In : df.head(n=5) Out: Country Code Combined corporate income tax rate (%) \ 0 Australia AUS 30.00 1 Austria AUT 25.00 2 Belgium BEL 33.99 3 Canada CAN 26.70 4 Chile CHL 25.00 Total tax wedge for the average income (%) 0 28.6 1 47.1 2 54.0 3 31.4 4 7.0
Column 2 and 3 contain the data we want to plot. Column 0 (or ‘Country’) has the string we want to use to identify the points in the scatter plot.
OK, here’s how you do the actual plot using the offline mode:
# Create a trace containing the scatter plot scatter = go.Scatter(x = companytax, y = personaltax, mode = 'markers', \ marker= dict(size= 18, color = 'rgba(255, 0, 0, 0.8)',\ line = dict(width = 2, color = 'rgb(0, 0, 0)')), text = df['Country']) # Collect the trace(s) into the data to be plotted. data = [scatter] # Edit the layout layout = dict(title = 'Corporate vs Personal tax, OECD member countries, 2017 data', xaxis = dict(title = df.dtypes.index), yaxis = dict(title = df.dtypes.index), hovermode = 'closest', ) # Define the figure fig = dict(data=data, layout=layout) # Save figure and layout into html file plot_url = plotly.offline.plot(fig, filename='scatter_2017taxrates_oecd_simple.html')
And this is the output, exported as static image file (note that the exported HTML will be interactive)
Not bad for a few lines of code, but we can do something better. The power of the scatter plot is to improve our ability to compare 2D data. Here for instance the 45 degree line would correspond to the theoretical situation where the company tax rate and the average income personal tax rate are the same. That means we could decide to use this metric to compare the OECD countries.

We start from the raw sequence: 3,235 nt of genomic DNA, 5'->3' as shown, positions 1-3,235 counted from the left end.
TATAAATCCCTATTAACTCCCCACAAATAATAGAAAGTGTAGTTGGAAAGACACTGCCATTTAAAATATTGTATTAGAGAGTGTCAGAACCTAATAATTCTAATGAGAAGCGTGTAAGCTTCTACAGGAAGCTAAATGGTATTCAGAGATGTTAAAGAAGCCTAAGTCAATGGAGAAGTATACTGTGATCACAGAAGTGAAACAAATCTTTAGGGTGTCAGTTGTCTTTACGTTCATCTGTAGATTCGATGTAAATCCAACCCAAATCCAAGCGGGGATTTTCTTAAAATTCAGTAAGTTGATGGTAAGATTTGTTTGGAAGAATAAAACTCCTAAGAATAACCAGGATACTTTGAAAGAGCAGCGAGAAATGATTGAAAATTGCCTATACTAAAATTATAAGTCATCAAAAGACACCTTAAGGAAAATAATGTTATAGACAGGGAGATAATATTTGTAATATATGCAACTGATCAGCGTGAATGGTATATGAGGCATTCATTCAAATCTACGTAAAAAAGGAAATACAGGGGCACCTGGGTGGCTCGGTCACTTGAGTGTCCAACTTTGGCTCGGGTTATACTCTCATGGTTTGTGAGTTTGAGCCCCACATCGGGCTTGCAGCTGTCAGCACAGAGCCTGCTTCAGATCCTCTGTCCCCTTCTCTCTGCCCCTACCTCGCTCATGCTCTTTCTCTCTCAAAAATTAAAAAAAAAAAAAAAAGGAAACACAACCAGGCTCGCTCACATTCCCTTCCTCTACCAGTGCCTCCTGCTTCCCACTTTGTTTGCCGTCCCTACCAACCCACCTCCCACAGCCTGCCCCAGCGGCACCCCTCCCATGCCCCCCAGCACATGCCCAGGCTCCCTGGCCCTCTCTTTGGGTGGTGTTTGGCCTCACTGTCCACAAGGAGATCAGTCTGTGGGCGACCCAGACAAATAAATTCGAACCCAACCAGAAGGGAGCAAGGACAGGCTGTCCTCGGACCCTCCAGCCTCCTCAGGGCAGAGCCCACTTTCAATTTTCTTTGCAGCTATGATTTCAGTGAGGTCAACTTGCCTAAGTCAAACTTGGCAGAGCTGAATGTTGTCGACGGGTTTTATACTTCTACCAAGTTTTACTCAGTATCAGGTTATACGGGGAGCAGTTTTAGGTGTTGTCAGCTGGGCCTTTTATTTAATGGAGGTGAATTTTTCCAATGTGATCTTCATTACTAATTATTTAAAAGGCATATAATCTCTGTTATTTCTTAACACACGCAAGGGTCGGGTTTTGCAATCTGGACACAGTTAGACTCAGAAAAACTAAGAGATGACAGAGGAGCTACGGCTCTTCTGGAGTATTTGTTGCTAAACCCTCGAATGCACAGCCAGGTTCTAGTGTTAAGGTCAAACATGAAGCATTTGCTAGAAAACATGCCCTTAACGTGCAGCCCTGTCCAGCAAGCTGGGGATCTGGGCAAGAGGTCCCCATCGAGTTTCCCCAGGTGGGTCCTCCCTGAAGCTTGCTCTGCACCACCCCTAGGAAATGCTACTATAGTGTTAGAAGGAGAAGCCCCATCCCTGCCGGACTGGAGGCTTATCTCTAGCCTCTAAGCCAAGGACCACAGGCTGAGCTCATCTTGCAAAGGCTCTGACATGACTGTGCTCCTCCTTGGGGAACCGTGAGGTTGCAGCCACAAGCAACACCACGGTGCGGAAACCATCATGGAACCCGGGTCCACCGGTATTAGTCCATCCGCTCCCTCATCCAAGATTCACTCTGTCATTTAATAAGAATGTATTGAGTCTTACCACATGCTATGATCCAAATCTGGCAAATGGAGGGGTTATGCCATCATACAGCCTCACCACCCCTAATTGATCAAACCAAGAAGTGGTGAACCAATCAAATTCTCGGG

To make things visually more revealing, we’ll add a background that shows the progressive deviation from the theoretical 45 degree line. We’ll use a sigmoid function to do that, and here’s the code. First we define the function.
def sigmoid(x, y): '''Define a sigmoid function aligned on the 50/50 line to be used as background for the scatter plot ''' return 1.0/(1.0+np.exp(0.1*(-x + y)))
Then we calculate the function on the defined meshgrid
# Define limits rangex = np.linspace(np.min(companytax)-1, np.max(companytax)+1) rangey = np.linspace(np.min(personaltax)-1, np.max(personaltax)+1) # Calculate sigmoid function on a meshgrid x, y = np.meshgrid(rangex, rangey) background = sigmoid(x, y)